(Reuters) – During several days of brutal cold in Texas, the city of Austin saw its fleet of 12 new electric buses rendered inoperative by a statewide power outage. That problem will be magnified next year, when officials plan to start purchasing electric-powered vehicles exclusively.
The city’s transit agency has budgeted $650 million over 20 years for electric buses and a charging facility for 187 such vehicles. But officials are still trying to solve the dilemma of power interruptions like the Texas freeze.
“Redundancy and resiliency when it comes to power is something we have long understood will be an issue,” said Capitol Metro spokeswoman Jenna Maxfield.
Austin’s predicament highlights the challenges facing governments, utilities and auto manufacturers as they respond to climate change. More electric cars will require both charging infrastructure and much greater electric-grid capacity. Utilities and power generators will have to invest billions of dollars creating that additional capacity while also facing the challenge of replacing fossil fuels with renewable energy sources.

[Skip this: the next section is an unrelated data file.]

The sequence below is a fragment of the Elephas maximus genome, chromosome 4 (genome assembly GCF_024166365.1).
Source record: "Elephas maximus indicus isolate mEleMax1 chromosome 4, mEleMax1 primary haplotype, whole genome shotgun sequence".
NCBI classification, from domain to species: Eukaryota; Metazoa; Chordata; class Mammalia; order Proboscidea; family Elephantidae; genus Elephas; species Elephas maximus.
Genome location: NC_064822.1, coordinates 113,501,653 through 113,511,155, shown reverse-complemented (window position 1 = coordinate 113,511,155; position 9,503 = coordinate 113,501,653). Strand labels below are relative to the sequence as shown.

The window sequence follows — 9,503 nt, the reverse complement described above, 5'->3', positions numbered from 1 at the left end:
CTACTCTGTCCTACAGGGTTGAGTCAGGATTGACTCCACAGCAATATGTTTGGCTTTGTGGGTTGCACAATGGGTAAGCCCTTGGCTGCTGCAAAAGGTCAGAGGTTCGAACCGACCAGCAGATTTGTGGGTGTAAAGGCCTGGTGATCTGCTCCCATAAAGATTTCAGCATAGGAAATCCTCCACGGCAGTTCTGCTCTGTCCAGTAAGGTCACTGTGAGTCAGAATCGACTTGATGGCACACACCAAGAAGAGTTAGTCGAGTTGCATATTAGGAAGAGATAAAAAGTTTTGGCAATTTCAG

Extreme weather events add additional layers of difficulty.
“Reliability keeps you awake,” California Energy Commission member Siva Gunda said in an interview.
Rolling blackouts during a California heat wave last year prompted the state to direct its utilities to procure emergency generating capacity for this summer and to reform its planning for reserve power.